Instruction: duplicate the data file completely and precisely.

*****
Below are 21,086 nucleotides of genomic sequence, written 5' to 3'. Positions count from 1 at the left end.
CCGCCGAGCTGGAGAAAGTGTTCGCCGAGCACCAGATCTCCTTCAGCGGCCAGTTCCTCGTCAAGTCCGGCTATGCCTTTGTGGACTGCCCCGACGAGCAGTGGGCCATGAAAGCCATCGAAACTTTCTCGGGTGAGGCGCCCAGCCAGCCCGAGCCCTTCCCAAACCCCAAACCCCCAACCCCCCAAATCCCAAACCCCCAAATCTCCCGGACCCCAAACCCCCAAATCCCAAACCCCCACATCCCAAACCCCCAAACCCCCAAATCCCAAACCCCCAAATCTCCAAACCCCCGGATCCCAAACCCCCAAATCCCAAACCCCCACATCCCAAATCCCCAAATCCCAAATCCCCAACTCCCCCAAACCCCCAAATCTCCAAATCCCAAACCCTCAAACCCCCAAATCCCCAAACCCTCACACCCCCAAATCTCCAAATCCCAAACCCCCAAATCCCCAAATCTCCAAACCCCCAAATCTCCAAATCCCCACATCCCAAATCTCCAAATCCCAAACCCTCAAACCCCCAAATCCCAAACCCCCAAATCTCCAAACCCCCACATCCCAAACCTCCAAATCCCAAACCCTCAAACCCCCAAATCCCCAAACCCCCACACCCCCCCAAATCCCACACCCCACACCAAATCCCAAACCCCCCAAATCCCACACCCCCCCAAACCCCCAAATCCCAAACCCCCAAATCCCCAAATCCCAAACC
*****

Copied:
Below are 21,086 nucleotides of genomic sequence, written 5' to 3'. Positions count from 1 at the left end.
CCGCCGAGCTGGAGAAAGTGTTCGCCGAGCACCAGATCTCCTTCAGCGGCCAGTTCCTCGTCAAGTCCGGCTATGCCTTTGTGGACTGCCCCGACGAGCAGTGGGCCATGAAAGCCATCGAAACTTTCTCGGGTGAGGCGCCCAGCCAGCCCGAGCCCTTCCCAAACCCCAAACCCCCAACCCCCCAAATCCCAAACCCCCAAATCTCCCGGACCCCAAACCCCCAAATCCCAAACCCCCACATCCCAAACCCCCAAACCCCCAAATCCCAAACCCCCAAATCTCCAAACCCCCGGATCCCAAACCCCCAAATCCCAAACCCCCACATCCCAAATCCCCAAATCCCAAATCCCCAACTCCCCCAAACCCCCAAATCTCCAAATCCCAAACCCTCAAACCCCCAAATCCCCAAACCCTCACACCCCCAAATCTCCAAATCCCAAACCCCCAAATCCCCAAATCTCCAAACCCCCAAATCTCCAAATCCCCACATCCCAAATCTCCAAATCCCAAACCCTCAAACCCCCAAATCCCAAACCCCCAAATCTCCAAACCCCCACATCCCAAACCTCCAAATCCCAAACCCTCAAACCCCCAAATCCCCAAACCCCCACACCCCCCCAAATCCCACACCCCACACCAAATCCCAAACCCCCCAAATCCCACACCCCCCCAAACCCCCAAATCCCAAACCCCCAAATCCCCAAATCCCAAACC